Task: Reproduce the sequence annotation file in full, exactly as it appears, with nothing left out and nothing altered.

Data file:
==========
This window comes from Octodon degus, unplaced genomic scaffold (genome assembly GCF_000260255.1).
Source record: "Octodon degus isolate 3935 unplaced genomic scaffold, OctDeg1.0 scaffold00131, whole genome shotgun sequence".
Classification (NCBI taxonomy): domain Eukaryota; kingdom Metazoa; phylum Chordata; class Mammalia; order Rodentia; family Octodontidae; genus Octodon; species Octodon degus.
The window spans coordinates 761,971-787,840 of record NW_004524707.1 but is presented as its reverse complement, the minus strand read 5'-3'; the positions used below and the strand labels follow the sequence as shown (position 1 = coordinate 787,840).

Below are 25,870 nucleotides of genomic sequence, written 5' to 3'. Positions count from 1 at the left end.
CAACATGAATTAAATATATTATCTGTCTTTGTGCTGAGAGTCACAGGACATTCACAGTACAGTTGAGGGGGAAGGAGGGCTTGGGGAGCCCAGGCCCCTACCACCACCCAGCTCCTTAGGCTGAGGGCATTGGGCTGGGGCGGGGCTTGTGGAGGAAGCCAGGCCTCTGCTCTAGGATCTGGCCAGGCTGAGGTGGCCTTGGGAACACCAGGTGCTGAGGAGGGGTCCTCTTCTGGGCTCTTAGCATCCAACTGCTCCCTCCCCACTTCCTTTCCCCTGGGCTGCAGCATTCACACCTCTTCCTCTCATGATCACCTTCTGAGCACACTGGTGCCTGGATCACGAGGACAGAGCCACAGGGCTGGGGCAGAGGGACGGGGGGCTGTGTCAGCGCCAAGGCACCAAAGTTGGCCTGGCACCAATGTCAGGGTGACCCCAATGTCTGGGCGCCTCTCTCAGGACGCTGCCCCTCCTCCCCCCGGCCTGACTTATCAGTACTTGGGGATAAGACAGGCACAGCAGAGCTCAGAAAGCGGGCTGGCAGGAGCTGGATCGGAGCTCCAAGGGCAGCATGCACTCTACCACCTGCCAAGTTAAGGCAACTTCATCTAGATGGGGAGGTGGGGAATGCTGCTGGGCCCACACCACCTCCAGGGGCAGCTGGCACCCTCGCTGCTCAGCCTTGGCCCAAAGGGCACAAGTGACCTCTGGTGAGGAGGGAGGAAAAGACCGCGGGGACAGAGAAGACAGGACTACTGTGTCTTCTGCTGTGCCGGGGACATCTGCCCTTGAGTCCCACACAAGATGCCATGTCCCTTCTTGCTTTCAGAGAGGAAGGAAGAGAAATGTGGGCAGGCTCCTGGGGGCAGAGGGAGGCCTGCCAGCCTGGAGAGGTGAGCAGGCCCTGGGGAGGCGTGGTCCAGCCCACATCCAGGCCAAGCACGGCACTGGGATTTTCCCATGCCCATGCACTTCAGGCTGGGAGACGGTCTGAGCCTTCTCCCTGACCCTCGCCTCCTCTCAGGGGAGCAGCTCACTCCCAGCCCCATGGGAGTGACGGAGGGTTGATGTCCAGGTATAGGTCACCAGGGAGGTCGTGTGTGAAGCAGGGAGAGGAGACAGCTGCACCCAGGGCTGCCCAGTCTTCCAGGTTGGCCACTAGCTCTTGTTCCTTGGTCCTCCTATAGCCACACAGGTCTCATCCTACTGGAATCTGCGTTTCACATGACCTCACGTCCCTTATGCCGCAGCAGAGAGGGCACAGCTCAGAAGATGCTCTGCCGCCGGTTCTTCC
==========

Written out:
This window comes from Octodon degus, unplaced genomic scaffold (genome assembly GCF_000260255.1).
Source record: "Octodon degus isolate 3935 unplaced genomic scaffold, OctDeg1.0 scaffold00131, whole genome shotgun sequence".
Classification (NCBI taxonomy): domain Eukaryota; kingdom Metazoa; phylum Chordata; class Mammalia; order Rodentia; family Octodontidae; genus Octodon; species Octodon degus.
The window spans coordinates 761,971-787,840 of record NW_004524707.1 but is presented as its reverse complement, the minus strand read 5'-3'; the positions used below and the strand labels follow the sequence as shown (position 1 = coordinate 787,840).

Below are 25,870 nucleotides of genomic sequence, written 5' to 3'. Positions count from 1 at the left end.
CAACATGAATTAAATATATTATCTGTCTTTGTGCTGAGAGTCACAGGACATTCACAGTACAGTTGAGGGGGAAGGAGGGCTTGGGGAGCCCAGGCCCCTACCACCACCCAGCTCCTTAGGCTGAGGGCATTGGGCTGGGGCGGGGCTTGTGGAGGAAGCCAGGCCTCTGCTCTAGGATCTGGCCAGGCTGAGGTGGCCTTGGGAACACCAGGTGCTGAGGAGGGGTCCTCTTCTGGGCTCTTAGCATCCAACTGCTCCCTCCCCACTTCCTTTCCCCTGGGCTGCAGCATTCACACCTCTTCCTCTCATGATCACCTTCTGAGCACACTGGTGCCTGGATCACGAGGACAGAGCCACAGGGCTGGGGCAGAGGGACGGGGGGCTGTGTCAGCGCCAAGGCACCAAAGTTGGCCTGGCACCAATGTCAGGGTGACCCCAATGTCTGGGCGCCTCTCTCAGGACGCTGCCCCTCCTCCCCCCGGCCTGACTTATCAGTACTTGGGGATAAGACAGGCACAGCAGAGCTCAGAAAGCGGGCTGGCAGGAGCTGGATCGGAGCTCCAAGGGCAGCATGCACTCTACCACCTGCCAAGTTAAGGCAACTTCATCTAGATGGGGAGGTGGGGAATGCTGCTGGGCCCACACCACCTCCAGGGGCAGCTGGCACCCTCGCTGCTCAGCCTTGGCCCAAAGGGCACAAGTGACCTCTGGTGAGGAGGGAGGAAAAGACCGCGGGGACAGAGAAGACAGGACTACTGTGTCTTCTGCTGTGCCGGGGACATCTGCCCTTGAGTCCCACACAAGATGCCATGTCCCTTCTTGCTTTCAGAGAGGAAGGAAGAGAAATGTGGGCAGGCTCCTGGGGGCAGAGGGAGGCCTGCCAGCCTGGAGAGGTGAGCAGGCCCTGGGGAGGCGTGGTCCAGCCCACATCCAGGCCAAGCACGGCACTGGGATTTTCCCATGCCCATGCACTTCAGGCTGGGAGACGGTCTGAGCCTTCTCCCTGACCCTCGCCTCCTCTCAGGGGAGCAGCTCACTCCCAGCCCCATGGGAGTGACGGAGGGTTGATGTCCAGGTATAGGTCACCAGGGAGGTCGTGTGTGAAGCAGGGAGAGGAGACAGCTGCACCCAGGGCTGCCCAGTCTTCCAGGTTGGCCACTAGCTCTTGTTCCTTGGTCCTCCTATAGCCACACAGGTCTCATCCTACTGGAATCTGCGTTTCACATGACCTCACGTCCCTTATGCCGCAGCAGAGAGGGCACAGCTCAGAAGATGCTCTGCCGCCGGTTCTTCC